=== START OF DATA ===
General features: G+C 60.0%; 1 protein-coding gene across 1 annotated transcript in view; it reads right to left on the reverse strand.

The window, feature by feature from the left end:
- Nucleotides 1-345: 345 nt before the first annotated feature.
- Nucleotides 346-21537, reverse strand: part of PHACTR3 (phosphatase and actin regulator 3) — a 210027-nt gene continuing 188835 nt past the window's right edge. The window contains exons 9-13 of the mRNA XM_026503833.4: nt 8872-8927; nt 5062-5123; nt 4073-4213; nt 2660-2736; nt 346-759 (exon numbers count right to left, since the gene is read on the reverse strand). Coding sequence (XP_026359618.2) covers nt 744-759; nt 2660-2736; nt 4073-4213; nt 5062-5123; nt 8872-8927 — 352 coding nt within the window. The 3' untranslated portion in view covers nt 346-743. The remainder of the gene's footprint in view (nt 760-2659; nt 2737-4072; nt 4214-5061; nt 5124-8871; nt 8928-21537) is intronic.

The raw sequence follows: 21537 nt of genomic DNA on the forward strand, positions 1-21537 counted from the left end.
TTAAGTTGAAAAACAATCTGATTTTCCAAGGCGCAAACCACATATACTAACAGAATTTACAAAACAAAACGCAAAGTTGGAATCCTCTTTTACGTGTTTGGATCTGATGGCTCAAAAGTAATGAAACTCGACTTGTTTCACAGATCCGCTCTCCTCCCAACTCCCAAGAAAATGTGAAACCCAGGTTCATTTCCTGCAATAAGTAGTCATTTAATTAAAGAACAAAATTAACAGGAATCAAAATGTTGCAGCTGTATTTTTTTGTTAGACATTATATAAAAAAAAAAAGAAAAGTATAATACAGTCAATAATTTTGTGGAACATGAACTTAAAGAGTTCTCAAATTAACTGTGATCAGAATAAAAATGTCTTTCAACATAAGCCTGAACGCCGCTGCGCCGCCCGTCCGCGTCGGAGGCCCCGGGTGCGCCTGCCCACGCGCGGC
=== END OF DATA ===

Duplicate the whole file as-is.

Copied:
General features: G+C 60.0%; 1 protein-coding gene across 1 annotated transcript in view; it reads right to left on the reverse strand.

The window, feature by feature from the left end:
- Nucleotides 1-345: 345 nt before the first annotated feature.
- Nucleotides 346-21537, reverse strand: part of PHACTR3 (phosphatase and actin regulator 3) — a 210027-nt gene continuing 188835 nt past the window's right edge. The window contains exons 9-13 of the mRNA XM_026503833.4: nt 8872-8927; nt 5062-5123; nt 4073-4213; nt 2660-2736; nt 346-759 (exon numbers count right to left, since the gene is read on the reverse strand). Coding sequence (XP_026359618.2) covers nt 744-759; nt 2660-2736; nt 4073-4213; nt 5062-5123; nt 8872-8927 — 352 coding nt within the window. The 3' untranslated portion in view covers nt 346-743. The remainder of the gene's footprint in view (nt 760-2659; nt 2737-4072; nt 4214-5061; nt 5124-8871; nt 8928-21537) is intronic.

The raw sequence follows: 21537 nt of genomic DNA on the forward strand, positions 1-21537 counted from the left end.
TTAAGTTGAAAAACAATCTGATTTTCCAAGGCGCAAACCACATATACTAACAGAATTTACAAAACAAAACGCAAAGTTGGAATCCTCTTTTACGTGTTTGGATCTGATGGCTCAAAAGTAATGAAACTCGACTTGTTTCACAGATCCGCTCTCCTCCCAACTCCCAAGAAAATGTGAAACCCAGGTTCATTTCCTGCAATAAGTAGTCATTTAATTAAAGAACAAAATTAACAGGAATCAAAATGTTGCAGCTGTATTTTTTTGTTAGACATTATATAAAAAAAAAAAGAAAAGTATAATACAGTCAATAATTTTGTGGAACATGAACTTAAAGAGTTCTCAAATTAACTGTGATCAGAATAAAAATGTCTTTCAACATAAGCCTGAACGCCGCTGCGCCGCCCGTCCGCGTCGGAGGCCCCGGGTGCGCCTGCCCACGCGCGGC